• I watched this movie on video last night. First of all I want to say this... I find it absolutely irrelevant who played the characters in the movie, all the actors did ok (nothing special). Please don't write your reviews based on Damon or Fraser or the co... they're not what is important about the film. The film should make people realise what a disgusting, resentful quality anti-semitism is, and how much jewish kids have had to suffer not just in the 50s, but over a massive period of history. But I'm not going to go into a history lecture.

    This movie touched me as this is a very familiar topic for me. Being born part Jewish in Russia I am well aware of the blunt, dumb prejudices that surround Jewish youth throughout school years, university admittance and army years. Fraser's character was lucky, he was physically strong... Let me tell you there are very few things in this life worse than being a victim of all these prejudices.

    The story line is nothing special but one characteristic of it is important and truthful - Fraser's drive to succeed. Oh sure very few Jewish kids became football stars, most of them had to be become successful through books and study, but the point is, surrounded by prejudice, ignorance and hatred, that's the only choice Jews ever had... they had to strive to be the best or they had no hope of surviving with any dignity. Hence, David Green's drive to go to Harvard had nothing in common with that of his classmates. They wanted the high-life and were pushed by their proud, arrogant parents; David saw Harvard as a way to simply survive.

    Some users have commented that there are more important issues in the world than this 'minor' bigotry case. Look, does that mean every movie should be about East Timorese getting slaughtered just because it's the most important issue of the time? This movie tries to show us how dumb, ignorant and blind anti-semitism is... and believe me there have been, there are and there will be millions of Jewish kids who would relate all too well to this movie. So please, instead of talking about the 'big' actors or sub-par story-line, think about the theme and make sure you're never the one immersed in stupid ignorance.
  • This movie was really touching and very important to me, it's the story of a Jewish boy who goes to a private High School, and has to hide his identity to be accepted. It was really shocking to see how they treated Jewish people back then, I'm also Jewish, and I would hate to be in David's position, to have to hide my identity to fit in. When i heard Brendan Fraser played David, I wasn't very sure about how the movie was going to be, but i was surprised to see what a good actor he is, he pulls it off really well. Matt Damon also gives a great performance, as a guy who is jealous of David and uses the information of him being Jewish to get back. Chris O'Donnell plays David's roomate, and the only guy who stands by him till the end. With the cast, the script, and the valuable message this movie gives about religion and acceptance, makes a movie that shines like no other has. 9.5/10(for the lack of success)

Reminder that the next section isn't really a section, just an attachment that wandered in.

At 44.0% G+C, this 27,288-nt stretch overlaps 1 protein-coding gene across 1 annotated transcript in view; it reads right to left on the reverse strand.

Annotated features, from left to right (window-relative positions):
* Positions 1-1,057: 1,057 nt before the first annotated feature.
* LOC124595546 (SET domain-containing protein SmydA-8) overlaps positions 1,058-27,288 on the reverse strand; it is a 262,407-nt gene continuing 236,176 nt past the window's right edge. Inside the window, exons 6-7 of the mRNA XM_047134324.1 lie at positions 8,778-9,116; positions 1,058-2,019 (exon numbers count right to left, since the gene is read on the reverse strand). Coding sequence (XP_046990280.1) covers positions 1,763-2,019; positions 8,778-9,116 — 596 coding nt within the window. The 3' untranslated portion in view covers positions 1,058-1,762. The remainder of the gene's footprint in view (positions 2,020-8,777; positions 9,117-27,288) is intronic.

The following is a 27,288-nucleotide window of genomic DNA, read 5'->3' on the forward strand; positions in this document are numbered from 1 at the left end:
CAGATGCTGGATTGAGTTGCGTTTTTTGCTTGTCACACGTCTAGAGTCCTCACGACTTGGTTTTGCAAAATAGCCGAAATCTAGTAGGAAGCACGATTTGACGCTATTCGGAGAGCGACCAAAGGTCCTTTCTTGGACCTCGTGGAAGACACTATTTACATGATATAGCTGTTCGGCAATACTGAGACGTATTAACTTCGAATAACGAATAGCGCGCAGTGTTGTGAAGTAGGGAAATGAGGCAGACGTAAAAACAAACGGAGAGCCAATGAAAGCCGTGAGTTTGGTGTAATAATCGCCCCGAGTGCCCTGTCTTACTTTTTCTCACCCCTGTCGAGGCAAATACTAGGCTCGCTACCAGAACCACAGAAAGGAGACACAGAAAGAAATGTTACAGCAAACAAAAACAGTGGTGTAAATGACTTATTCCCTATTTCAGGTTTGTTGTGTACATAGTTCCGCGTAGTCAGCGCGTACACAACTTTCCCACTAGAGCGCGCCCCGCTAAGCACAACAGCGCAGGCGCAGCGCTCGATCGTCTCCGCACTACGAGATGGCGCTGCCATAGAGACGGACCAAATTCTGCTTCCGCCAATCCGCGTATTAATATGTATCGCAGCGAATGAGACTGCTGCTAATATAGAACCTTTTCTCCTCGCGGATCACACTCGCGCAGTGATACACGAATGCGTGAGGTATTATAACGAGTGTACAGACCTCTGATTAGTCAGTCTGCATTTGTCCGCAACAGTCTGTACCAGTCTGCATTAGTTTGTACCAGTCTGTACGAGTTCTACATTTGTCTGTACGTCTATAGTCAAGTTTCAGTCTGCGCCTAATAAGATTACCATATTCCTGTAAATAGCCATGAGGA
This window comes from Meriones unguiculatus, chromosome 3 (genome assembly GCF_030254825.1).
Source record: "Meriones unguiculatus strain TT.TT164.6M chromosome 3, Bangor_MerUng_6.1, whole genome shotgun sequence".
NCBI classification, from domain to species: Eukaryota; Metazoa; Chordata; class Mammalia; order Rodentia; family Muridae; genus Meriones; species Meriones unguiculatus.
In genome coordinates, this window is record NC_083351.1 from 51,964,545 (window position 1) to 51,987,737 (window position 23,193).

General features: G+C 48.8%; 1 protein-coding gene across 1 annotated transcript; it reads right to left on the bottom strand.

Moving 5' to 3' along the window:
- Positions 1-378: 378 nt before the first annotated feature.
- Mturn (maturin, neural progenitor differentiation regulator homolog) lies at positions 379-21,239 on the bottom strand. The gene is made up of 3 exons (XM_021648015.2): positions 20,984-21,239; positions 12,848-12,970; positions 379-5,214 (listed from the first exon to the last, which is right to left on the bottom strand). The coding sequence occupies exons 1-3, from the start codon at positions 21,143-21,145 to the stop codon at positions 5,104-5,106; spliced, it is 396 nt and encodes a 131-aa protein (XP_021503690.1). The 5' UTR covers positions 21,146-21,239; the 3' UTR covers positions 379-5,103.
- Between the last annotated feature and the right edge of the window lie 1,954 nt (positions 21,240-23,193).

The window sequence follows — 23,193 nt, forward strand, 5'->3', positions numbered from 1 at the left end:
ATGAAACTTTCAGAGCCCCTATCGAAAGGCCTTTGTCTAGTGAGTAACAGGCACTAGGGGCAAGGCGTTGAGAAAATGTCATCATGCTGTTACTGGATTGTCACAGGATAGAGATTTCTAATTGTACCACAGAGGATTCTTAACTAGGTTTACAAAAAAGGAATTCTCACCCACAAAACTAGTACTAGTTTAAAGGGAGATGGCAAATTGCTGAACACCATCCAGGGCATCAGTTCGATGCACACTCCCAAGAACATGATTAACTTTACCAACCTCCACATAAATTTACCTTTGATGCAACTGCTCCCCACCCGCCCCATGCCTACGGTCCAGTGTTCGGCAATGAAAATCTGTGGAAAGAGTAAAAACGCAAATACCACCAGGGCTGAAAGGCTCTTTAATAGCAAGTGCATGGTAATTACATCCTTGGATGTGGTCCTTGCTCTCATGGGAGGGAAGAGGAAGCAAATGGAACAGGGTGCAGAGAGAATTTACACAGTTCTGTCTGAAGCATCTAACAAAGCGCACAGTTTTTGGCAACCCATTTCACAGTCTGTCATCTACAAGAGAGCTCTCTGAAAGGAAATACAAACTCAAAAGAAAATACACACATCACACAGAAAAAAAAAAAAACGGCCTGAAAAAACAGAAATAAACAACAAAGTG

• Warning: Spoilers
    Spoilers herein.

    This is a disaster of a film, but it doesn't seem so. It has a few young actors that later went on to undeserving celebrity, so instantly has some interest IT doesn't deserve.

    But the curious thing is how superficially it deals with antisemitism.

    The first sin in my mind is when a film preaches against something and then engages in that very same thing. It approaches antisemitism as a matter of stereotyping: but does so by trotting out every stereotype in the book (except the gay guy, unless the French teacher counts). It even reaches to bikers in an early scene. No one here is a person: EVERYONE is a stereotype.

    Never mind, it keeps on telling us, these guys are privileged creeps and our Brendon is a good guy, see? But Brendon IS a hired gun, brought in only because he was a jock. He DOES inexcusably deny himself. He DOES break enough school rules to get him tossed if he weren't a favored athlete. He DOES fall `in love' with a girl based on similarly superficial criteria to that being criticized here. (Gosh, is she a bad actress!)

    This is the level of social insight we might expect from a high schooler, not a weighty film.